Your car would be dirtier than your toilet bowl. In any case, this is what the team of microbiologists from the University of Aston (United Kingdom) commissioned by Scrap Car Comparison to assess the cleanliness of our vehicles.
Their study consisted of comparing samples taken from two toilet bowls with samples taken from different locations in five passenger vehicles. The researchers specify that the vehicles studied had all been purchased used and were between 2 and 17 years old. As for the toilets used for comparison, they had intentionally not been cleaned and had been used during the 24 hours preceding the samples (source 1).
A significant number of fecal bacteria
The analysis of the samples showed that all the cars contained fecal bacteriaand this, in much greater quantities than on toilet bowls.
Beyond faecal bacteria, scientists have also discovered a whole host of “friendly” microorganisms on board vehicles:
- Bacillus subtilis bacteria,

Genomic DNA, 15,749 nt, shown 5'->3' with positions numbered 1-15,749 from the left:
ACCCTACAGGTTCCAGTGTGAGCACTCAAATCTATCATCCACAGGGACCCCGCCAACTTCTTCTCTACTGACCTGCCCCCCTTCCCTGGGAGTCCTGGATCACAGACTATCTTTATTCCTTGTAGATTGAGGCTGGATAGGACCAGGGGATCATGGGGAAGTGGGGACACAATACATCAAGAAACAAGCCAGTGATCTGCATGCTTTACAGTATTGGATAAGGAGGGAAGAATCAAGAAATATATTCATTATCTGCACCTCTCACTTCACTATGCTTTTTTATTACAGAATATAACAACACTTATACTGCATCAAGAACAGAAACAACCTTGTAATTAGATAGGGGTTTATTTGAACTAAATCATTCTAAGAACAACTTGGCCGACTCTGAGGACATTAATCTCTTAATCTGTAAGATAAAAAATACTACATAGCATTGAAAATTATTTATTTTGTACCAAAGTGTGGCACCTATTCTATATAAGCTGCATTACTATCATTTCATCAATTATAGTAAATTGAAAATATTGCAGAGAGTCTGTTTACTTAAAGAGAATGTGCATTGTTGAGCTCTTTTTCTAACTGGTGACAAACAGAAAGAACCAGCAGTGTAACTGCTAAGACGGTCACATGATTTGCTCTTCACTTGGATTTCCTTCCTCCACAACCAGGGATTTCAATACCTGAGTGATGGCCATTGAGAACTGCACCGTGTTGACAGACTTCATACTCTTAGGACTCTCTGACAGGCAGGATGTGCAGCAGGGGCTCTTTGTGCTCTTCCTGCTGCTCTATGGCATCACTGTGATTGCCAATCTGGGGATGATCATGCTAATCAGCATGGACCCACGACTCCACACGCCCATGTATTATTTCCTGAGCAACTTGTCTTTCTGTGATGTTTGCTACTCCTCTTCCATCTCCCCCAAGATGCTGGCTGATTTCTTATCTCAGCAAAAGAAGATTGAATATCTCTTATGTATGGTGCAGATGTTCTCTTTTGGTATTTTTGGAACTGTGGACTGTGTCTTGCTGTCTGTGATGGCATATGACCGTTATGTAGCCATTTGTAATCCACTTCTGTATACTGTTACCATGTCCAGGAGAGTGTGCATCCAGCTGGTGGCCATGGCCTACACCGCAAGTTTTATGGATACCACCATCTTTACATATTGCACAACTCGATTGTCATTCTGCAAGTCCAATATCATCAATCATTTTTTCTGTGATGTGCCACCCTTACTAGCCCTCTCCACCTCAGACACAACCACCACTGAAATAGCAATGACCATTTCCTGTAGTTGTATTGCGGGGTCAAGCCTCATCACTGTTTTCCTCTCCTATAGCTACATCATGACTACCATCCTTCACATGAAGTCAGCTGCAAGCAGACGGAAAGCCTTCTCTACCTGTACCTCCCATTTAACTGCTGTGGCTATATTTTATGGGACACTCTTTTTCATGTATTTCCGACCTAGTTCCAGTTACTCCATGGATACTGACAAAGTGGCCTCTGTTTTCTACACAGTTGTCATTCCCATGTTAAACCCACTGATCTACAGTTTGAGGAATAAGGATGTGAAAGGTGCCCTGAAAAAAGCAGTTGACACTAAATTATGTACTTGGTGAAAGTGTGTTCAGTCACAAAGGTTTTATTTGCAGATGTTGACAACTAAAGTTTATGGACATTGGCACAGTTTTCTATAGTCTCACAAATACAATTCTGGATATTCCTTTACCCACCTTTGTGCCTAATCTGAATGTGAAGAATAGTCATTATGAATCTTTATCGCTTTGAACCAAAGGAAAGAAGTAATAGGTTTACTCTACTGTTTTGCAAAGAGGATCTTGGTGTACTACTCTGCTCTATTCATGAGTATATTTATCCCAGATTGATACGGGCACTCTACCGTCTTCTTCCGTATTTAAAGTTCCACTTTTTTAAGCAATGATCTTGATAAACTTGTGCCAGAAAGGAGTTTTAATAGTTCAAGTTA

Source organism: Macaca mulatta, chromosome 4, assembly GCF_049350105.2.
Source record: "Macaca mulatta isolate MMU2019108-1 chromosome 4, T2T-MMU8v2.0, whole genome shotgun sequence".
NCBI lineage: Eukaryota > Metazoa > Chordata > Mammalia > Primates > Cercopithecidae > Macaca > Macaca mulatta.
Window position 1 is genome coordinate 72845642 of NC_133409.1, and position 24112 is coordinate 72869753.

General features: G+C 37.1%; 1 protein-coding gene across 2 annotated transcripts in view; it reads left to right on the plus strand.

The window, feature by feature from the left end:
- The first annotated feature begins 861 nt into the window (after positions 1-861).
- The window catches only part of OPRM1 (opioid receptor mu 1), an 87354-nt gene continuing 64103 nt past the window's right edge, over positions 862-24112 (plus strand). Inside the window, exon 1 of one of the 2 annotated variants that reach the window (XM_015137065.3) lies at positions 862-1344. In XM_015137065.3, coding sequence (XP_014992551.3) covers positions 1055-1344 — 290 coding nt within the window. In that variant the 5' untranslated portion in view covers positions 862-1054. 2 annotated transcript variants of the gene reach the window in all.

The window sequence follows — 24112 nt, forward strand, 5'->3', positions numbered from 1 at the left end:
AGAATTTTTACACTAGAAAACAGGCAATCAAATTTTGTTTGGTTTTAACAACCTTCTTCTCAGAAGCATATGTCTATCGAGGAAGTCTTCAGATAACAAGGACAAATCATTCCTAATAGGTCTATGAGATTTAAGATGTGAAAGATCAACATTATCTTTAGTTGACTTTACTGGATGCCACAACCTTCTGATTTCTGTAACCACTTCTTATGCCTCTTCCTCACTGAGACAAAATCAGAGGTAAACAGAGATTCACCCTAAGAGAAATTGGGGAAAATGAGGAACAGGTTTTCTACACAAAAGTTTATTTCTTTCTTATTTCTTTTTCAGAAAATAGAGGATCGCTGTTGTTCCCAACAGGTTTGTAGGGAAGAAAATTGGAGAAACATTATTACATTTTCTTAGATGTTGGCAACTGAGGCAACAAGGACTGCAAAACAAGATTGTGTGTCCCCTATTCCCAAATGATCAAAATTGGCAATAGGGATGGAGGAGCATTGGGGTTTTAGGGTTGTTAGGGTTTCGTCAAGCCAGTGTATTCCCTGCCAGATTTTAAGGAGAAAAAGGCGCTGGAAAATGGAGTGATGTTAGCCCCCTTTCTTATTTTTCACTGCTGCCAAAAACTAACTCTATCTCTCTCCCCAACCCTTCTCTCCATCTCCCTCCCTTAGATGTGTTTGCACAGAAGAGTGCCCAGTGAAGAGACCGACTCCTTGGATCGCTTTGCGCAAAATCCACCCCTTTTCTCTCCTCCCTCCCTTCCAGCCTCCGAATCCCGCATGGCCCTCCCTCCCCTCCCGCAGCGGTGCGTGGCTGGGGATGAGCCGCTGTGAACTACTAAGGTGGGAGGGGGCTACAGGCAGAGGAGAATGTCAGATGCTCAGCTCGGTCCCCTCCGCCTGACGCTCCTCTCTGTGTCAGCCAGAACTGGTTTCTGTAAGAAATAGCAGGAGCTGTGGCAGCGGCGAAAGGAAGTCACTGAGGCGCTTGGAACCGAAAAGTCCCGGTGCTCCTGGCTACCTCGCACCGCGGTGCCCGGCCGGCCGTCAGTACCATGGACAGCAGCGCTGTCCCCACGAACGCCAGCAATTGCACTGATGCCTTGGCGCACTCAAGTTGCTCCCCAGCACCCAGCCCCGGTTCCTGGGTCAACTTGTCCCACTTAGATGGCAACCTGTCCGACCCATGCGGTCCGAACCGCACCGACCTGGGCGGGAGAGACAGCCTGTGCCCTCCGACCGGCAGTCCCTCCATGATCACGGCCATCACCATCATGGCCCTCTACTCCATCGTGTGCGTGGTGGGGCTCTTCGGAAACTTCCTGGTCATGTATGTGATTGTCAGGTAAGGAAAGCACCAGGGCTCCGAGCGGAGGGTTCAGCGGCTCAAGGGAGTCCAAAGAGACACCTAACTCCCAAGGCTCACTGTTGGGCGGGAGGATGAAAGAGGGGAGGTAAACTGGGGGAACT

- pyocyanin bacilli,
- Rhodotorula yeasts,
- or even Escherichia coli.
Note: the study shows that the older the vehicle, the greater the number of bacteria found on board.
Steering wheel, seats, trunk… choice locations…
According to the samples taken in each of the vehicles, the palm of dirt goes to the trunk. Scientists discovered nearly 1,425 bacteria there. For comparison, it is estimated that a toilet bowl contains around 200 bacteria.
The driver’s seat comes second, with 649 bacteria detected. follow the gear lever (407 bacteria), the back seat (323 bacteria) and the dashboard (317 bacteria).
What about the steering wheel? Curiously, it is the element that does best, with “only” 146 bacteria. A result that scientists attribute to the massive use of hydroalcoholic gel since the start of the Covid-19 pandemic. “Due to the increased use of disinfectants since the Covid-19 pandemic, driver contact surfaces generally did not have the level of bacteria we expected,” says Dr Jonathan Cox, senior lecturer in microbiology in charge of the study.
How often should we clean our vehicles?
“This study showed that people could definitely do more to keep their cars clean. Ultimately, it’s about mitigating the risk of getting sick. We’re unlikely to eat food in the trunk of our car, but we often eat food in the driver’s seat. Washing hands before eating in this environment is a good ideaand knowing where microorganisms may be residing can help us think more about our habits when driving.”
And to conclude: “To be clear, people do not get sick every time they get into a car. There’s no need to worry too much“. But vacuuming or disinfecting once in a while won’t hurt you!